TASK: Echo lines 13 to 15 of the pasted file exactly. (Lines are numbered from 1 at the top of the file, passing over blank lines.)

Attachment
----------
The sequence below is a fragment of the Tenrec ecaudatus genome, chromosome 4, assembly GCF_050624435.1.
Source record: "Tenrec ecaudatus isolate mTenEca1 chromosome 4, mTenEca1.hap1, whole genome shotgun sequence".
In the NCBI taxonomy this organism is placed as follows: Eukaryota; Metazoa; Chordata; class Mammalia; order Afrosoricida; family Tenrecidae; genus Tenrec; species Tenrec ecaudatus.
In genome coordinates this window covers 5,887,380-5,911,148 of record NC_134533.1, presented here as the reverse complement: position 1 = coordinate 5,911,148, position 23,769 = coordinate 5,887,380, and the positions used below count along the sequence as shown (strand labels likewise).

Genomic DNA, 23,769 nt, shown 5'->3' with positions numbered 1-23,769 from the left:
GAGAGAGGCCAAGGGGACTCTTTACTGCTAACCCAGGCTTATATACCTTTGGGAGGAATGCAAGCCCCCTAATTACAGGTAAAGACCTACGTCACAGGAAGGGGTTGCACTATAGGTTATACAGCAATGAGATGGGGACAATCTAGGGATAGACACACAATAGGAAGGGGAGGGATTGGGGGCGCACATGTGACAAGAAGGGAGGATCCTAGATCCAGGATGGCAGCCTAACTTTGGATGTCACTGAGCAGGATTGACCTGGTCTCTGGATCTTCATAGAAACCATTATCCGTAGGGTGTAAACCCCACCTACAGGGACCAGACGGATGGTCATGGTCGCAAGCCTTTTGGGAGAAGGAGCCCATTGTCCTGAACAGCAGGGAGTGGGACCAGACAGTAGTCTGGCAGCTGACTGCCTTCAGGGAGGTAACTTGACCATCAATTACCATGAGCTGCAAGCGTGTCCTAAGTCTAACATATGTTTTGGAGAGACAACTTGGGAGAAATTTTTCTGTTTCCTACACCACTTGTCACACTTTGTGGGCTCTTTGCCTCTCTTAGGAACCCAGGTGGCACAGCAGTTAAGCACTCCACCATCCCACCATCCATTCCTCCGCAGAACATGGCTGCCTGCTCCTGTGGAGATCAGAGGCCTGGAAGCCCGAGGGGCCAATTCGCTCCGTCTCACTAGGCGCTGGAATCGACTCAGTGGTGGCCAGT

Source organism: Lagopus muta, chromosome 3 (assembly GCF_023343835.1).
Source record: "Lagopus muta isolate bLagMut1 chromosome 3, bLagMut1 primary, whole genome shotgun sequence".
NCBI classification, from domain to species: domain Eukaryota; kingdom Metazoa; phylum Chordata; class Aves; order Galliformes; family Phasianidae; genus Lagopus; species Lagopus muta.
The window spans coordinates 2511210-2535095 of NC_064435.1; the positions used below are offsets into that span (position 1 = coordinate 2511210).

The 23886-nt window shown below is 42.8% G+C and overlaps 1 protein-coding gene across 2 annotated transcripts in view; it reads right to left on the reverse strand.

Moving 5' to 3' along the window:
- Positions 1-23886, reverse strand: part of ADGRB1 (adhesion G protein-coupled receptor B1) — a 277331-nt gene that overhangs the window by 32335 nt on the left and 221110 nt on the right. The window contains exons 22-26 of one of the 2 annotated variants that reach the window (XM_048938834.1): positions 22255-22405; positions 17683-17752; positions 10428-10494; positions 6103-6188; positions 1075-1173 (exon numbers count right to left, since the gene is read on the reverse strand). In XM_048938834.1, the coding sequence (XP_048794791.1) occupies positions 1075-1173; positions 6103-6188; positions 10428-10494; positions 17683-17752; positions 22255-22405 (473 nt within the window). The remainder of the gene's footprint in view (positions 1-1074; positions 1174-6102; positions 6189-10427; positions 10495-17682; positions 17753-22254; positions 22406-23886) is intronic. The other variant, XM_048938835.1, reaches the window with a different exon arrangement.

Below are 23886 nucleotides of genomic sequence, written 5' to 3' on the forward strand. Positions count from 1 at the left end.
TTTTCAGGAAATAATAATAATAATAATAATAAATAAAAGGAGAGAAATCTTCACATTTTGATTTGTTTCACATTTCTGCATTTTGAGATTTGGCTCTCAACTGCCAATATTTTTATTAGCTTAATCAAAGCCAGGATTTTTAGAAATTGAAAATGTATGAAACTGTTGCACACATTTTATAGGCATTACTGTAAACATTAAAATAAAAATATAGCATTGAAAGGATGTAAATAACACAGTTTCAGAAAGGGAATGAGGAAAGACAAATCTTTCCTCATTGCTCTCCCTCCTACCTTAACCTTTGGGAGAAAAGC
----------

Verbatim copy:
- Positions 1-23886, reverse strand: part of ADGRB1 (adhesion G protein-coupled receptor B1) — a 277331-nt gene that overhangs the window by 32335 nt on the left and 221110 nt on the right. The window contains exons 22-26 of one of the 2 annotated variants that reach the window (XM_048938834.1): positions 22255-22405; positions 17683-17752; positions 10428-10494; positions 6103-6188; positions 1075-1173 (exon numbers count right to left, since the gene is read on the reverse strand). In XM_048938834.1, the coding sequence (XP_048794791.1) occupies positions 1075-1173; positions 6103-6188; positions 10428-10494; positions 17683-17752; positions 22255-22405 (473 nt within the window). The remainder of the gene's footprint in view (positions 1-1074; positions 1174-6102; positions 6189-10427; positions 10495-17682; positions 17753-22254; positions 22406-23886) is intronic. The other variant, XM_048938835.1, reaches the window with a different exon arrangement.

Below are 23886 nucleotides of genomic sequence, written 5' to 3' on the forward strand. Positions count from 1 at the left end.
TTTTCAGGAAATAATAATAATAATAATAATAAATAAAAGGAGAGAAATCTTCACATTTTGATTTGTTTCACATTTCTGCATTTTGAGATTTGGCTCTCAACTGCCAATATTTTTATTAGCTTAATCAAAGCCAGGATTTTTAGAAATTGAAAATGTATGAAACTGTTGCACACATTTTATAGGCATTACTGTAAACATTAAAATAAAAATATAGCATTGAAAGGATGTAAATAACACAGTTTCAGAAAGGGAATGAGGAAAGACAAATCTTTCCTCATTGCTCTCCCTCCTACCTTAACCTTTGGGAGAAAAGC